Copyright ? ?1999-2001, Cisco Systems, Inc.

Module5.ppt

110

PIM SM Pruning
Source (SPT) Case
(Si,G) Data

To RP (10.1.5.1)
(Si, G) Traffic Flow Shared Tree SPT Tree 10.1.4.2

S1 S0

7 To Source Si

rtr-a
E0 10.1.2.1

8 (Si,G) Prune

10.1.2.2

E0

E1

rtr-b

7 8

Another (Si,G) data packet arrives via Serial1. rtr-a responds by sending an (Si,G) Prune toward source.

Module5. ppt

1998 2001, Cisco Systems, Inc. All rights reserved.

8/10/2001 2:37 PM

111 111

PIM SM Pruning Example SPT Case (cont.)


5) The (*, G) Prune is received by rtr-a which causes interface E0 to be removed from the Outgoing interface list of the (*, G) entry in the Multicast Routing Table. (Note: rtr-a delayed Pruning E0 from the (*, G) entry for 3 seconds since this is a Multi-Access network and it needed to wait for a possible overriding Join from another PIM neighbor. Since none was received, the interface was pruned.) 6) Because the (*, G) Outgoing interface list is now Null, a (*, G) Prune is forwarded on up the Shared Tree (RPT) via S0 toward the RP. 7) Because rtr-a is no longer receiving (Si, G) Join messages from rtr-b, the (Si, G) state eventually times out. This causes a (Si, G) Prune to be sent up the Shortest-Path Tree (SPT) towards the source Si. 8) Traffic stops flowing down the Shortest-Path Tree (SPT).

Copyright ? ?1999-2001, Cisco Systems, Inc.

Module5.ppt

111

PIM SM Pruning
Source (SPT) Case
9 To RP (10.1.5.1)
(Si, G) Traffic Flow Shared Tree SPT Tree 10.1.4.2

S1 S0

To Source Si

rtr-a
E0 10.1.2.1

10.1.2.2

E0

E1

rtr-b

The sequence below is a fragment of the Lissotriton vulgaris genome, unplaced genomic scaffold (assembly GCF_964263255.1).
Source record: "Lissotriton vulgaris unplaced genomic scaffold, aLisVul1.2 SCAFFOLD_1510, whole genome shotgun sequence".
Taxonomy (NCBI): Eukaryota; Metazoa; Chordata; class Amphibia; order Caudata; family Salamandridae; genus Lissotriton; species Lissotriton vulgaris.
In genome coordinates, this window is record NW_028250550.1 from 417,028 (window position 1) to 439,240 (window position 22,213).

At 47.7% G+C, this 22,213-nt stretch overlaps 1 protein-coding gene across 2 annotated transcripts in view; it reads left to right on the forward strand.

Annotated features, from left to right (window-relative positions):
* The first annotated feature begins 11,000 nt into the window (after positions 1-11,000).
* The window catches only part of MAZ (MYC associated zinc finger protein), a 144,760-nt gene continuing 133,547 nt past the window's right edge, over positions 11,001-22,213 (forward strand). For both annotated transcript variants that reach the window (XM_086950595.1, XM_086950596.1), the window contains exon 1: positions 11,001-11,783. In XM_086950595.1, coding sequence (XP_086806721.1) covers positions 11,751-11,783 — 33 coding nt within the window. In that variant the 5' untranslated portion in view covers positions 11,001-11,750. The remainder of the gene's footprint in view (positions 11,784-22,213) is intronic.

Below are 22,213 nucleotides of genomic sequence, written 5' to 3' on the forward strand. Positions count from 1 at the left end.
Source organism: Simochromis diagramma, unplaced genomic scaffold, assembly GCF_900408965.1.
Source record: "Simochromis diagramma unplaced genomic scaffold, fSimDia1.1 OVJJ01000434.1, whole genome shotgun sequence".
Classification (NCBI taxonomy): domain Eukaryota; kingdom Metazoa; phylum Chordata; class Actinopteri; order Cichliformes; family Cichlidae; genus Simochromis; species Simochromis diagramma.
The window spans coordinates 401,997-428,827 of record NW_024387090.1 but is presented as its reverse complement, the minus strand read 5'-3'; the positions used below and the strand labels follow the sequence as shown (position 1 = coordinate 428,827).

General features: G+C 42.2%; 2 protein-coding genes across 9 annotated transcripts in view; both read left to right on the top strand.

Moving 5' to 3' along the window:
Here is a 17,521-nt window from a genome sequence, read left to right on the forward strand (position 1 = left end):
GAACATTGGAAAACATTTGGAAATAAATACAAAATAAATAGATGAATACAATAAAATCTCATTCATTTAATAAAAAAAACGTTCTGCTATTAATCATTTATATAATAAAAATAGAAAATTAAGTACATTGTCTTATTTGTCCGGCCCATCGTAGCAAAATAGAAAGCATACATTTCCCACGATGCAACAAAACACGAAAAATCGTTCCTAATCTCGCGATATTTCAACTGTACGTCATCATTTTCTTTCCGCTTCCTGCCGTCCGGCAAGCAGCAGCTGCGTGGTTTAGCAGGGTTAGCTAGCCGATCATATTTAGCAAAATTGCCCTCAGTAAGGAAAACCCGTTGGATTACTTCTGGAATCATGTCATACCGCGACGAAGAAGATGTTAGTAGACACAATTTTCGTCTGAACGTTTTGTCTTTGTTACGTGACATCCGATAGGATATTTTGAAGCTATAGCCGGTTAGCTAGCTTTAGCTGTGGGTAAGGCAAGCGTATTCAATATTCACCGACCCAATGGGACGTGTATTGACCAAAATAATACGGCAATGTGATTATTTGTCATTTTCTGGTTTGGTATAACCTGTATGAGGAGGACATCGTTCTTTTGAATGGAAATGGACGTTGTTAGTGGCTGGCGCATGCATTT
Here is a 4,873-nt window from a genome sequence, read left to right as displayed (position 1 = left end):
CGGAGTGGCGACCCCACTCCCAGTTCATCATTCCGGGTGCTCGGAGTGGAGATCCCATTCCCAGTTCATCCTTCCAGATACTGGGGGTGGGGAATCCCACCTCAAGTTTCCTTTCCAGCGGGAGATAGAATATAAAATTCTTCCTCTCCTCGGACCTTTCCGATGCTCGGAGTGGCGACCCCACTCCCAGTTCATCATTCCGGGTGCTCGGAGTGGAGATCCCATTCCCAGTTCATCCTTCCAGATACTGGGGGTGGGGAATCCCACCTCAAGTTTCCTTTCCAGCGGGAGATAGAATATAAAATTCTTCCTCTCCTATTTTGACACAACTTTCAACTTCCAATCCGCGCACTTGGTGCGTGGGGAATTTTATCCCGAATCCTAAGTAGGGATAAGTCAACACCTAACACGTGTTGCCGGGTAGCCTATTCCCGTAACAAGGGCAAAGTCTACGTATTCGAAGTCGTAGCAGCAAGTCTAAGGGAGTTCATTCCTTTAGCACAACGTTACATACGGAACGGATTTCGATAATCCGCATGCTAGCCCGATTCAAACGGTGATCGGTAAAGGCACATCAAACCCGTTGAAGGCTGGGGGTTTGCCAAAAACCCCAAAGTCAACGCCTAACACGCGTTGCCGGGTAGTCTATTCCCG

7 8 9

Another (Si,G) data packet arrives via Serial1. rtr-a responds by sending an (Si,G) Prune toward source. (Si,G) traffic ceases flowing down SPT.

Module5. ppt

1998 2001, Cisco Systems, Inc. All rights reserved.

8/10/2001 2:37 PM

112 112

PIM SM Pruning Example SPT Case (cont.)


5) The (*, G) Prune is received by rtr-a which causes interface E0 to be removed from the Outgoing interface list of the (*, G) entry in the Multicast Routing Table. (Note: rtr-a delayed Pruning E0 from the (*, G) entry for 3 seconds since this is a Multi-Access network and it needed to wait for a possible overriding Join from another PIM neighbor. Since none was received, the interface was pruned.) 6) Because the (*, G) Outgoing interface list is now Null, a (*, G) Prune is forwarded on up the Shared Tree (RPT) via S0 toward the RP. 7) Because rtr-a is no longer receiving (Si, G) Join messages from rtr-b, the (Si, G) state eventually times out. This causes a (Si, G) Prune to be sent up the Shortest-Path Tree (SPT) towards the source Si. 8) Traffic stops flowing down the Shortest-Path Tree (SPT).